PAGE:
It seems to me that schools are more and more tending to teach students to keep their heads down in the new neo-liberal order, Any dissent will not be tolerated.

  3. gsays 3

    go the nz cricket team.
    the most anticipated odi in a generation.

    following after saturdays brilliant performance i hope for another win.

    i am wanting south africa to show their brittleness under pressure from brendon mccullums aggressive captaincy and tactics.

  4. Pasupial 4

    This is a bit sad:

    Former Labour leader David Cunliffe and his wife, Karen Price, have separated after more than 30 years of marriage.


    It must have been a very stressful last couple of years for them.

    • cancerman 4.1

      I had imagined [redacted] had been done to relieve stress?

      [Stephanie: this kind of shitty, potentially defamatory innuendo will not be tolerated. One warning.]

    • Skinny 4.2

      A good woman who stood by her man through thick and thin. In the clear light of day a bit of space is always a good idea.

      • Puckish Rogue 4.2.1

        Well she seems like shes highly intelligent, very successful and good at what she does so now she can get on with it without an anchor dragging her down

        As for the Cunliffe well as the son of a minister hes probably aware that you reap what you sow

        • weka

          You’re a fuckwit PR.

          • felix

            +1 I’ve no idea why he is allowed to comment here. (Well, except that every time he gets banned he immediately reappears with a new sim card and name)

          • adam

            Now Weka, PR is a heathen of the first order.

            A epigone who indulges in propaganda for the merchants of hate

            A godless creature who embraces voracity, over humanity.

            Wit and fornication may be his debased desire – he however loves – the hell he creates, little point adding him towards purgatory.

          • The Lone Haranguer

            Very eloquently put Weka.

            The breakdown of a long term relationship is a sad thing as its the end of the dream and doesnt really need additional comments from individuals who only know the parties involved via the media.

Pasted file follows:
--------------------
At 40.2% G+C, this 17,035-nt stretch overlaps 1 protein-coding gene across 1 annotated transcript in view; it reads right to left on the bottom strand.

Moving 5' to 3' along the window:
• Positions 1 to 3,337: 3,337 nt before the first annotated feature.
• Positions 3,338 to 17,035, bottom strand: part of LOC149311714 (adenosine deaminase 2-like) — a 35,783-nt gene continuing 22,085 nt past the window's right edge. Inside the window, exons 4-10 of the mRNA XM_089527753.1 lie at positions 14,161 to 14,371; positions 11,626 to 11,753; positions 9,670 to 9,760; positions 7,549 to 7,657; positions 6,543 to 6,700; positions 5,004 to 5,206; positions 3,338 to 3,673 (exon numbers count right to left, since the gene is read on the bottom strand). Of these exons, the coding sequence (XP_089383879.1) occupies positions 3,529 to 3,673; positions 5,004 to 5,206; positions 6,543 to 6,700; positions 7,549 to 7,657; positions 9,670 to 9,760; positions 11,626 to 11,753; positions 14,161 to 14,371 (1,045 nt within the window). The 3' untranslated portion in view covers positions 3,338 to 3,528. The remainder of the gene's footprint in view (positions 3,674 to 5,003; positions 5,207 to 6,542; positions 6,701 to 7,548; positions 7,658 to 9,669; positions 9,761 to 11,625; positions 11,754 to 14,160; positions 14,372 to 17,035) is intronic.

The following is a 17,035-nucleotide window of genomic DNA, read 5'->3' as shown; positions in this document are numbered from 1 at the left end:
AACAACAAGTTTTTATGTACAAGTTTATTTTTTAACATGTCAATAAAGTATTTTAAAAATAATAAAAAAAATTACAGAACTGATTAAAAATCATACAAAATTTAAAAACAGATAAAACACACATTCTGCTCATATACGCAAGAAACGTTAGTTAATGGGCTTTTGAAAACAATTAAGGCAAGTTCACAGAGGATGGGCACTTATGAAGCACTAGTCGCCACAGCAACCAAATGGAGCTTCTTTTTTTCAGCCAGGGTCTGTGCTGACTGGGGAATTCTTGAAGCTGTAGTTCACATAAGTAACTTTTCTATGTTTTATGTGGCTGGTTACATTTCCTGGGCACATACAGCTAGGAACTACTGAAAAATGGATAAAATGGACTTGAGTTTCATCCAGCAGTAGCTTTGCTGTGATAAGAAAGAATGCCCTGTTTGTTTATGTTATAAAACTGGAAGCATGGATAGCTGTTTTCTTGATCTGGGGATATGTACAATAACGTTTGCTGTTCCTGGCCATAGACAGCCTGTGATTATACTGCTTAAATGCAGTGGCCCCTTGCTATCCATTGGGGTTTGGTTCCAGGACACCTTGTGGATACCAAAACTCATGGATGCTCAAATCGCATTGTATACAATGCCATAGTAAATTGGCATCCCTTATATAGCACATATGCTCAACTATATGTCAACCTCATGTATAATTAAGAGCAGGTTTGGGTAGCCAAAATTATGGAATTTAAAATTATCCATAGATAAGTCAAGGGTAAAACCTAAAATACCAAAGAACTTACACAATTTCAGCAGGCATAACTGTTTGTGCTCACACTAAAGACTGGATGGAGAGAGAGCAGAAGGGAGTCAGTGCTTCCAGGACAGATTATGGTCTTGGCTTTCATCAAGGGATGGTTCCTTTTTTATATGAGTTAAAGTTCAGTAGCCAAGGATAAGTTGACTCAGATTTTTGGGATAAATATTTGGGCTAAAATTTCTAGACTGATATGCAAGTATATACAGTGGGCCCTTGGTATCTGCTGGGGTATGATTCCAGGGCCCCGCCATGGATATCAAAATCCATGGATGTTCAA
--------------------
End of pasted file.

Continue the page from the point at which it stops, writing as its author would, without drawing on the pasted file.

Leave them to work their own path forward.

          • Puckish Rogue

            So you don’t get a bit sick of politicians (both sides of the house) who parade their families on TV and present themselves as family men for votes all the while they’re [you should not rely on Slater as verification for anything. Comment deleted – MS]

            • weka

              Are you saying that the Cunliffes split because DC was unfaithful?

              I have zero interest in who politicians choose to share sexual pleasure with. It’s none of my business. It’s weird that you think it’s your business. It’s also weird that you praise a woman as being intelligent and competent and then undermine her by implying she is a victim of her husband’s supposed infidelity. I’ll amend my statement, your a disingenuous fuckwit.

              • Puckish Rogue

                Not saying that at all as I have no proof but he presented himself as a good, family man yet six months later is now seperating so at the time he was lying to everyone for the sake of some votes

                I have zero interest in who politicians choose to [Warning – MS]

                • rawshark-yeshe

                  please, may I add to Weka’s comment … you are a misogynistic disingenuous fuckwit. and if you can’t work out why, you are even thicker than you pretend not to be.

                  • Puckish Rogue

                    you don’t get it but then you’re on the left so its not surprising

                    • McFlock

                      Well, you’re claiming to not be interested whilst lasciviously spreading innuendo and speculation about someone’s sex life, so you must be an unregenerate tory.

                    • weka

                      Misogynistic, disingenuous, fuckwit trole.